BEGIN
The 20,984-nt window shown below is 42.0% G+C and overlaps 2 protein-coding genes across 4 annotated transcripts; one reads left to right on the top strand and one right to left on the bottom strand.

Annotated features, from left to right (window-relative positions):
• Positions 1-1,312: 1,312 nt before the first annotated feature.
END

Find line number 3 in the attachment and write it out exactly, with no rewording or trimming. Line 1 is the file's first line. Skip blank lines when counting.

• Positions 1-1,312: 1,312 nt before the first annotated feature.